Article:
Miketendo64: While Monster Boy and the Cursed Kingdom is coming to a few platforms, (Nintendo Switch included,) are there any version exclusives and will Monster Boy be taking advantage of the Joy-con Controllers HD Rumble feature and the Switch’s touch-screen?

Philipp Döschl: A co-op mode is one of many ideas we have in order to add more to the game after its release. It’s too early to talk about such a feature or even confirm it, as many things have to be taken into account for such a mode. Right now we’re focusing on polishing the game and finishing it up for release.

 

It Could be a Good few Months before Monster Boy and the Cursed Kingdom Releases on Switch:

Miketendo64: Even if you can’t reveal the release date, could you at least give us a good idea when you’ll announce the release date, for all platforms?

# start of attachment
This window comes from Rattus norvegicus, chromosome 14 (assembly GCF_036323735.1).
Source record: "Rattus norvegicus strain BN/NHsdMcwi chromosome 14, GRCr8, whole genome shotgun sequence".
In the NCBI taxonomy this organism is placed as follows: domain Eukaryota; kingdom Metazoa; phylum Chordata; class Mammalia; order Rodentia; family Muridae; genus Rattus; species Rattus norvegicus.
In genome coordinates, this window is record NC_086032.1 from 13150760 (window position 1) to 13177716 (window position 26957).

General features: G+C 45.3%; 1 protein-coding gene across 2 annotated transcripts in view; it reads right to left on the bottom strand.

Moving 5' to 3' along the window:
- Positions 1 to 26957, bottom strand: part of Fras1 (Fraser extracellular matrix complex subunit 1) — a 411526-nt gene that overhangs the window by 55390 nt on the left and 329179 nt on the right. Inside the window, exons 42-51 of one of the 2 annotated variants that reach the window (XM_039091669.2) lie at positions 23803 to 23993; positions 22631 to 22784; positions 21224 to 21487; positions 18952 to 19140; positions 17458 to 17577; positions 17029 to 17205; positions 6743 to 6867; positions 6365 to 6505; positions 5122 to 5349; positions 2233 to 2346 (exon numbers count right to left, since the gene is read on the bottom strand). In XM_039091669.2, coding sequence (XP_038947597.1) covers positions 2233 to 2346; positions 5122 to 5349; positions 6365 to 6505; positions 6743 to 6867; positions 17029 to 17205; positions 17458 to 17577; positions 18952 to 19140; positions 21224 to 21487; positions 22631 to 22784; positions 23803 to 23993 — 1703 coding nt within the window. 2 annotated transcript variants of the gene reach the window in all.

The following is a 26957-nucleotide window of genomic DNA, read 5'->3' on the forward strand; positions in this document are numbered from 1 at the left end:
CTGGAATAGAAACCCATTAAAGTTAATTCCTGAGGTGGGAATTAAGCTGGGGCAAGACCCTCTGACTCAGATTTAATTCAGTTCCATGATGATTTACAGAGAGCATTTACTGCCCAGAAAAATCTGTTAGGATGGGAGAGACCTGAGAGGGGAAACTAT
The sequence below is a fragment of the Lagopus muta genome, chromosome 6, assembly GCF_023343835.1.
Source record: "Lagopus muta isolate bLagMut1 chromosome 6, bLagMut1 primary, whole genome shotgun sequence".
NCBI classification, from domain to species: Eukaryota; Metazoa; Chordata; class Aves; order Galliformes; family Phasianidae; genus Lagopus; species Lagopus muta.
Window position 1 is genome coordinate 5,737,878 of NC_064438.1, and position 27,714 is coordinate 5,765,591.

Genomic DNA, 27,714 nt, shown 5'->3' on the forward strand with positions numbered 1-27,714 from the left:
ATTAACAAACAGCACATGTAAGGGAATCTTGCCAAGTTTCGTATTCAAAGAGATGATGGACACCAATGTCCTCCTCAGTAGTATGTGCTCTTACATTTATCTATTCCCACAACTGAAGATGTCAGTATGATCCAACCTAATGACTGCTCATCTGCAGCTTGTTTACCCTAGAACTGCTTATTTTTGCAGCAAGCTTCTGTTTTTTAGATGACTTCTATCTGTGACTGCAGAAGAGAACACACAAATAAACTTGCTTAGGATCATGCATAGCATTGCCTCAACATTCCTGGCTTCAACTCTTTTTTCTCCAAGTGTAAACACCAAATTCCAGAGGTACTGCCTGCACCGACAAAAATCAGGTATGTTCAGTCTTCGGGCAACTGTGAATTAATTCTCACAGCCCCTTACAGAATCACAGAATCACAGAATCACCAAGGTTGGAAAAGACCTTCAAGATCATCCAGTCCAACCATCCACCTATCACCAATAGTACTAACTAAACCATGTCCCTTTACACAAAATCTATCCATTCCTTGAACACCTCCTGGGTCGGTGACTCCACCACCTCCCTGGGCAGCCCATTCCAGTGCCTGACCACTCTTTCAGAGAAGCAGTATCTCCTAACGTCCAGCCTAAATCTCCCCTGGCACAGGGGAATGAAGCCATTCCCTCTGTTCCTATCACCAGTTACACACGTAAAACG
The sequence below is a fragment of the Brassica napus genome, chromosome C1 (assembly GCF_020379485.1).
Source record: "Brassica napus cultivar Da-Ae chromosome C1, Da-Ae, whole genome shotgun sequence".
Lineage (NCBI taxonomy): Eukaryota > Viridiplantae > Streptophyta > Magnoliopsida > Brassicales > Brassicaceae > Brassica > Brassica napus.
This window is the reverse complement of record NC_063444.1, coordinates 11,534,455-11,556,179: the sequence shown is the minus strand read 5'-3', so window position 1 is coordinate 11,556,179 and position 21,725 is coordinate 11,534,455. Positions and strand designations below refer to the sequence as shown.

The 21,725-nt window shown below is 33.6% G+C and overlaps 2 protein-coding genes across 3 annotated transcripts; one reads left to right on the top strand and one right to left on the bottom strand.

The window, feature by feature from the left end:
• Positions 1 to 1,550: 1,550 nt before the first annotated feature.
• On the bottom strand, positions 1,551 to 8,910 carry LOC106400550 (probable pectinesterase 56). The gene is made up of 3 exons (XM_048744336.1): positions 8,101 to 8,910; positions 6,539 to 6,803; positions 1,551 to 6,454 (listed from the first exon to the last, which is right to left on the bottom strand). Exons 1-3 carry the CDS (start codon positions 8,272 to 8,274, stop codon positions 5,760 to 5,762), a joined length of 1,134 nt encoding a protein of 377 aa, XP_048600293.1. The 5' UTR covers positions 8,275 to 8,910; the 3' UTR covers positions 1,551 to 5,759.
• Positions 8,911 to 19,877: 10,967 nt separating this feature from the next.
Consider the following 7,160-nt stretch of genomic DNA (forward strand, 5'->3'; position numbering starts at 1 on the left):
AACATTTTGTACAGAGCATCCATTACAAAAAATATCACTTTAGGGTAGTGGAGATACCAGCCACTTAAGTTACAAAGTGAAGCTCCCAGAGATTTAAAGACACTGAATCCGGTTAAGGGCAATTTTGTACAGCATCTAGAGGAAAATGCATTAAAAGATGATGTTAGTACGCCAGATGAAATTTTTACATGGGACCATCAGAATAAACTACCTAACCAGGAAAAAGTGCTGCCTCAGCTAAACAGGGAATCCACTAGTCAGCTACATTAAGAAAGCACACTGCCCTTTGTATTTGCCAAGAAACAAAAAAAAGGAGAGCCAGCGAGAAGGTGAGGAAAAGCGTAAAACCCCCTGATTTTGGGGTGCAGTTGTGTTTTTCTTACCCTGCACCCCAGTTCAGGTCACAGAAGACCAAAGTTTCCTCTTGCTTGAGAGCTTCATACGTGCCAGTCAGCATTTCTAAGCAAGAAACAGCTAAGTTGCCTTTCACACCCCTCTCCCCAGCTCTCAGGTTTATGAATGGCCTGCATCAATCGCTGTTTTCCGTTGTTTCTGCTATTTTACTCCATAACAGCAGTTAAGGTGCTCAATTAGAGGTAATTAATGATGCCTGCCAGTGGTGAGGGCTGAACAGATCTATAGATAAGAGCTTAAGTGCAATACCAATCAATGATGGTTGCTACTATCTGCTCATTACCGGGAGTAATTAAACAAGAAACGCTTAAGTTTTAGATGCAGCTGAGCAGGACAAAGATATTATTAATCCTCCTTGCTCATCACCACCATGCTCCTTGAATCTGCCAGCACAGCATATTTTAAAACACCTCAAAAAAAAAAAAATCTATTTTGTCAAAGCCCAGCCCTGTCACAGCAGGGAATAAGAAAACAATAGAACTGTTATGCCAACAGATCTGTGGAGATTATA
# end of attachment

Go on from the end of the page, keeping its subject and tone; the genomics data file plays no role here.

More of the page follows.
Philipp Döschl: Besides finishing the game itself, the logic and bug fixing, there’s a lot of work that needs to be done for the 3 console platforms. Especially when there’s a new platform like Switch, it’s hard to make an accurate guess when we will release. A lot of things have to be coordinated to make that happen on the same day.

We’ll announce the release date once we know it ourselves. We don’t want to create false expectations.

Miketendo64: A very reasonable response, thank you.


More information on Jin’s Transformations is Coming Soon:

Miketendo64: Now Jin is able to transform into 6 different creatures. Can you tells us a bit about each form, their uses in-game and which one is your favourite?

Philipp Döschl: Every form plays and feels different, as they all have their own set of skills and abilities. The human form can use all types of equipment, items and cast magic, whereas the pig or snake forms obviously can’t wear any equipment. In return, they have other skills that will help exploring the world. The pig can find hidden areas, doors and treasures by smelling with its snout – the snake can climb certain walls and ceilings or spit poison on enemies. Not all transformations are completely revealed by now, so stay tuned for more in depth information about them soon.